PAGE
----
GPW Field Uhr


I absolutely love the idea of a field watch. Having something rugged, reliable and able to go anywhere with you is a comforting and enabling feeling! So when the opportunity for me to get my hands on this watch presented itself I jumped on it. 


This is the Field Urh from GPW, I hadn’t heard of them before so after some research learned that they’re part of Arctos watches which has a somewhat extensive and elaborate although on and off history. You can have a read about that Here. Now I’m not the type of reviewer who likes to spew specifications in my reviews, because those are readily available on the watch’s website. Instead I prefer to try to capture the soul of the watch, or give it a personality so that the reader gets an idea of what it’s like actually owning the pieces. However! In this particular case, the personality of this watch is very, very regimented and militaristic. So I feel I owe it to the watch to lay out some specs.

  • Diameter: 42mm
  • Titanium case: 62 grams 
  • Crystal : Sapphire
  • Water resistance: 200m
  • Movement: NH35 automatic 
  • Crown and case back: Screw down 
  • Lug width: 22mm
  • Price: regularly $845, but currently on sale for $349 on their Website
  • I hate lists: check! (Moving along)

I was very excited opening the package the evening it arrived. Then I did what I always do, set the time and date and threw it on my wrist. This particular model came with 2 straps. A black leather bund and A NATO (which was on it.) I hate NATO straps and don’t like to get leather wet and sweaty, so I put it on a nice textured rubber strap I had with a titanium deployant clasp that matches the case! Much better. The first thing you notice once it’s on the wrist is how incredibly light weight it is, it’s practically not there. You have to check to make sure it’s still on. It clearly bears similarities to a Rolex explorer, especially with the Mercedes style hands. But this is a watch you don’t need to worry about getting dirty. It’s more aggressive than an explorer, there’s nothing dressy about it, it’s not a watch that’s made to impress. (Except maybe your drill sergeant) it’s also a lot more low profile than I would have expected. In fact it’s only 13mm to the Apex of the domed crystal! It’s so low profile I had to read the case back again to make sure that I’d got the water resistance rating correct. And yes it definitely says 200meters! Impressive. Speaking of the case back, this one is what you would expect from a military style watch. It’s a list of specs, no display back or fanciful engraved or etched imagery here. Just something a quartermaster would jot down then issue to a soldier, like any other piece of kit, tool or weapon.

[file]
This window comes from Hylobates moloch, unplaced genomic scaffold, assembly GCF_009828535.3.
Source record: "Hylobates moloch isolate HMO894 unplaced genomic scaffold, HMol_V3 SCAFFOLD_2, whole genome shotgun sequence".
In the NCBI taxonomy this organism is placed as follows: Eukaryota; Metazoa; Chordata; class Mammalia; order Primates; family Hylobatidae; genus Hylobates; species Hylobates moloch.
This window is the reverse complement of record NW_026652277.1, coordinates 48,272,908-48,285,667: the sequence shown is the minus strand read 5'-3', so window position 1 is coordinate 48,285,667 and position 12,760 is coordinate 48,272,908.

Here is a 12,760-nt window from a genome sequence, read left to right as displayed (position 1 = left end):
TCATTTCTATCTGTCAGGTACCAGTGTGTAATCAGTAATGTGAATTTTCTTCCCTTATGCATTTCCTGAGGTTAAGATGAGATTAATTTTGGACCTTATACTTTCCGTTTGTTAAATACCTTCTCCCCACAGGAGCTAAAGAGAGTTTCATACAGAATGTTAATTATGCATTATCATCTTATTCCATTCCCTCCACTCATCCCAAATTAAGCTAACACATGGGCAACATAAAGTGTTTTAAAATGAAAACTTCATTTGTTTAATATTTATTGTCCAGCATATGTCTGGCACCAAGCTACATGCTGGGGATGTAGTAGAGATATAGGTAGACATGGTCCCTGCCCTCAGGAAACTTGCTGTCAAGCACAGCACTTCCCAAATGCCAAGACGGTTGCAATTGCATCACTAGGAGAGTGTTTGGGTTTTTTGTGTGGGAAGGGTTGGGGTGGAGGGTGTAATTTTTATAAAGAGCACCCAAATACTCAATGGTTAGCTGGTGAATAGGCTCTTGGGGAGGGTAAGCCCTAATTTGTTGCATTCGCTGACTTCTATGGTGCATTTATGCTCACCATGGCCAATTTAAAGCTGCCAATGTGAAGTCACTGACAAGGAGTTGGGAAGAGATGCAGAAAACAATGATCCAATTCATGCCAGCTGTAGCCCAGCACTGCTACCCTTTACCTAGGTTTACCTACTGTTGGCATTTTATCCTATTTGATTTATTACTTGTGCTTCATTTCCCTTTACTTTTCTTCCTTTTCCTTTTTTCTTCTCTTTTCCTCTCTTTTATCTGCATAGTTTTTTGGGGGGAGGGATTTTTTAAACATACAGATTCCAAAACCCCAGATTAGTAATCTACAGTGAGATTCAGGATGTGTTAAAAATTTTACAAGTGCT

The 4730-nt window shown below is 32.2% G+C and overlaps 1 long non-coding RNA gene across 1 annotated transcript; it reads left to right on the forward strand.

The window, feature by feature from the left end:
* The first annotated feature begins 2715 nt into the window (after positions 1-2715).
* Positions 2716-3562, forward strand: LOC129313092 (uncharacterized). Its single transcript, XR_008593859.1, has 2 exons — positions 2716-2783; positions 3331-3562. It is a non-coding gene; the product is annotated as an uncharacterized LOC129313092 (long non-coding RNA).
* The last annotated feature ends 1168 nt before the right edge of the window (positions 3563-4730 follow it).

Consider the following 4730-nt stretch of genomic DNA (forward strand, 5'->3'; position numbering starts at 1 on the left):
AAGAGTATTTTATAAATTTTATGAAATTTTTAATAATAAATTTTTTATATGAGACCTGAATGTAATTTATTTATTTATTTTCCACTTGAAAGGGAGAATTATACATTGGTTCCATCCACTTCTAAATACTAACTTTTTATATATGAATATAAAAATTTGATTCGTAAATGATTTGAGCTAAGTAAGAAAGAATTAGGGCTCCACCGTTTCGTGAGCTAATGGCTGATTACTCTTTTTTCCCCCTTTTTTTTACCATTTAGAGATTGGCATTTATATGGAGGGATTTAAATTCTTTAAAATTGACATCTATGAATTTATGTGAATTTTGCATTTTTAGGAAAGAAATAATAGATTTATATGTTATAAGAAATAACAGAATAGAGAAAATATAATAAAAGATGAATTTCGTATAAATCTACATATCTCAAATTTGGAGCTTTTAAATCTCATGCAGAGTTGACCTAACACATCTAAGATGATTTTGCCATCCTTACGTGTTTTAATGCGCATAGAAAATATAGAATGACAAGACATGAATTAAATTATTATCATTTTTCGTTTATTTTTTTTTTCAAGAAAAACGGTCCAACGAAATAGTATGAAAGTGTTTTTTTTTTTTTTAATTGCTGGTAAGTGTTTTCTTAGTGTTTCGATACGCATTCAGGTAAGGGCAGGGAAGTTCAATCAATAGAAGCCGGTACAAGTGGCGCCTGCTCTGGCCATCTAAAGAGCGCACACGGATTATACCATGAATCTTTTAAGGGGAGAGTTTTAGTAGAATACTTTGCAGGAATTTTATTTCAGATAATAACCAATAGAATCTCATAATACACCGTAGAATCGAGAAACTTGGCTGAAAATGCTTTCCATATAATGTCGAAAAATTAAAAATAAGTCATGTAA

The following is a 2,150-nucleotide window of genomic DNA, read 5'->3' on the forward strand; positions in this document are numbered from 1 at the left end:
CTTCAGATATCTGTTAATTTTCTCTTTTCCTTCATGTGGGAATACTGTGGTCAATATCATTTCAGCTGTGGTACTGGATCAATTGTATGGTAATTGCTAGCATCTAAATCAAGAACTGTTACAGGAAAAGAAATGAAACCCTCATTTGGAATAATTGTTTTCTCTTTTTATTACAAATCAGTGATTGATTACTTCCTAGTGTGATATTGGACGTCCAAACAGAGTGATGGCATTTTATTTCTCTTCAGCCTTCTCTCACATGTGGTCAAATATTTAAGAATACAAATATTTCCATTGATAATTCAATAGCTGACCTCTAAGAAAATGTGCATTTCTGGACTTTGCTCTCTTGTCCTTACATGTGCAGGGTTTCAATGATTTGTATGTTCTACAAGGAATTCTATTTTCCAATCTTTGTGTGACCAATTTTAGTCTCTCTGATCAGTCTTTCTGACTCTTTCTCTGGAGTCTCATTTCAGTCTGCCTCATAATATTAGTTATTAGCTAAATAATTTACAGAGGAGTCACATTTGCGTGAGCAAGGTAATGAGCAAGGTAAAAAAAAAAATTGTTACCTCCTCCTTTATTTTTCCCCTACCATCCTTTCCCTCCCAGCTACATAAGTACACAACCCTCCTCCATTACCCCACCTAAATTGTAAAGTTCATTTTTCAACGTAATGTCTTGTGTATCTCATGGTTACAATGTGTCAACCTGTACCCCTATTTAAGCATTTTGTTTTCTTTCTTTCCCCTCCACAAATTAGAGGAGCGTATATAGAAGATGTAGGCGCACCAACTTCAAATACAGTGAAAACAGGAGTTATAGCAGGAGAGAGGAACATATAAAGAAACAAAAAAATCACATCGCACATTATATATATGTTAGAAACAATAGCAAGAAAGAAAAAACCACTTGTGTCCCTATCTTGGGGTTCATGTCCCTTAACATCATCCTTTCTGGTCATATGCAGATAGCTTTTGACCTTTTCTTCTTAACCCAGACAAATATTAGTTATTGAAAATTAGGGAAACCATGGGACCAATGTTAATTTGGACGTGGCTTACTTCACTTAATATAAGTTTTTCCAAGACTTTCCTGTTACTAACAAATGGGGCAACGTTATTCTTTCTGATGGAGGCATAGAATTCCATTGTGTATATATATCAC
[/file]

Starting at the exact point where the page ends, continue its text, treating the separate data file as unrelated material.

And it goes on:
So after wearing it around the house for an hour I found myself getting a bit sick of it. I’d glance down at it and wouldn’t get that thrill that wearing a new watch usually gives me. I tried to figure out why, but couldn’t put my finger on it. In fact, I quickly got frustrated with it, took it off and put on another from my collection and figured I’d give it another chance the next day. So the next morning I decide to take it into the back country for a full day in the alpine to see how I like it as a hiking companion. As I mentioned before, it’s light, it’s comfortable, it’s got a bead blasted titanium case with a satin finish, great for hiding scrapes. Crystal is sapphire and virtually scratch proof and the thing is as water resistant as most dive watches! The painted luminous markers are very legible and glow impressively, even in daylight. The lume also glows all night long and is legible till dawn. The date window is at 3 o’clock and contrasts nicely in White against the black dial. To my surprise after last night’s disappointed, I found myself enjoying wearing it immensely out there in the mountains! The frustration and boredom I’d felt towards it the night before were gone. It was in its element doing what it was designed to do, and excelling at it.

I realized that the gripe I’d had the night before that I couldn’t put my finger on was that this watch lacks a personality. It’s like the trained assassin in the movies, that’s had all emotion and evidence of soul drilled out of it. What’s left is an efficient, highly effective tool of its trade. There’s no frills to this watch, there’s nothing extra, yet nothing lacking (except maybe a place to afix a bayonet!) So this watch really is a tool watch, it will go and go and go. Meet every task it’s given without complaint and follow every order to the letter without question. It’s a good soldier. It belongs on your wrist in the field, or in a bug out bag. It’s not a watch for the dinner table or the desk at work. When it’s alone at home or in society and idle it reminds me of a military personal haunted by demons and battling the memories of atrocities of war. It’s awkward, brooding and out of place. So if your looking for a fantastic field watch I’d very much recommend this one. Just know that it has one purpose. This isn’t a versatile all round watch, but it certainly is good at its job.